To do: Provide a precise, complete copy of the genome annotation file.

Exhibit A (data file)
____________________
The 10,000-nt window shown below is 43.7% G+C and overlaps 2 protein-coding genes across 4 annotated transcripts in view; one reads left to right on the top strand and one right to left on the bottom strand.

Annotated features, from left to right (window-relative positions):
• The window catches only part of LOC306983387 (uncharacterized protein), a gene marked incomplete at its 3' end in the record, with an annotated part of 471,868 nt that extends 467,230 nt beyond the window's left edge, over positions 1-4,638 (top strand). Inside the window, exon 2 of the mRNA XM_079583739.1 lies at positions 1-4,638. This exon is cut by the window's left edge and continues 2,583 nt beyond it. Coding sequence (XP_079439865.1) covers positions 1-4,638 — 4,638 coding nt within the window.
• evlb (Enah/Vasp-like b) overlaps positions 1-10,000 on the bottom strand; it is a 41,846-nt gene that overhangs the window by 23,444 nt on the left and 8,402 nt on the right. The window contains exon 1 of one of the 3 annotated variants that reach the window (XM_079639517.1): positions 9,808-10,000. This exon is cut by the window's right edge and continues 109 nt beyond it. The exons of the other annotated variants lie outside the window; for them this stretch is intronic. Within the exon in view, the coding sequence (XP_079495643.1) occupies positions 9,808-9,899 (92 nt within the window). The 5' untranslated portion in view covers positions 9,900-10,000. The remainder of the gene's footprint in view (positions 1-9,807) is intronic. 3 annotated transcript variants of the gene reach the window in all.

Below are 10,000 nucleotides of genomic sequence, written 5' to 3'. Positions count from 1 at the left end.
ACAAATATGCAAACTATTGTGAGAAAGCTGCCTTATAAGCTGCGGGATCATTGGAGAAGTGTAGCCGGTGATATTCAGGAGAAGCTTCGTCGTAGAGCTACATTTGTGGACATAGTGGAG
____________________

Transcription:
The 10,000-nt window shown below is 43.7% G+C and overlaps 2 protein-coding genes across 4 annotated transcripts in view; one reads left to right on the top strand and one right to left on the bottom strand.

Annotated features, from left to right (window-relative positions):
• The window catches only part of LOC306983387 (uncharacterized protein), a gene marked incomplete at its 3' end in the record, with an annotated part of 471,868 nt that extends 467,230 nt beyond the window's left edge, over positions 1-4,638 (top strand). Inside the window, exon 2 of the mRNA XM_079583739.1 lies at positions 1-4,638. This exon is cut by the window's left edge and continues 2,583 nt beyond it. Coding sequence (XP_079439865.1) covers positions 1-4,638 — 4,638 coding nt within the window.
• evlb (Enah/Vasp-like b) overlaps positions 1-10,000 on the bottom strand; it is a 41,846-nt gene that overhangs the window by 23,444 nt on the left and 8,402 nt on the right. The window contains exon 1 of one of the 3 annotated variants that reach the window (XM_079639517.1): positions 9,808-10,000. This exon is cut by the window's right edge and continues 109 nt beyond it. The exons of the other annotated variants lie outside the window; for them this stretch is intronic. Within the exon in view, the coding sequence (XP_079495643.1) occupies positions 9,808-9,899 (92 nt within the window). The 5' untranslated portion in view covers positions 9,900-10,000. The remainder of the gene's footprint in view (positions 1-9,807) is intronic. 3 annotated transcript variants of the gene reach the window in all.

Below are 10,000 nucleotides of genomic sequence, written 5' to 3'. Positions count from 1 at the left end.
ACAAATATGCAAACTATTGTGAGAAAGCTGCCTTATAAGCTGCGGGATCATTGGAGAAGTGTAGCCGGTGATATTCAGGAGAAGCTTCGTCGTAGAGCTACATTTGTGGACATAGTGGAG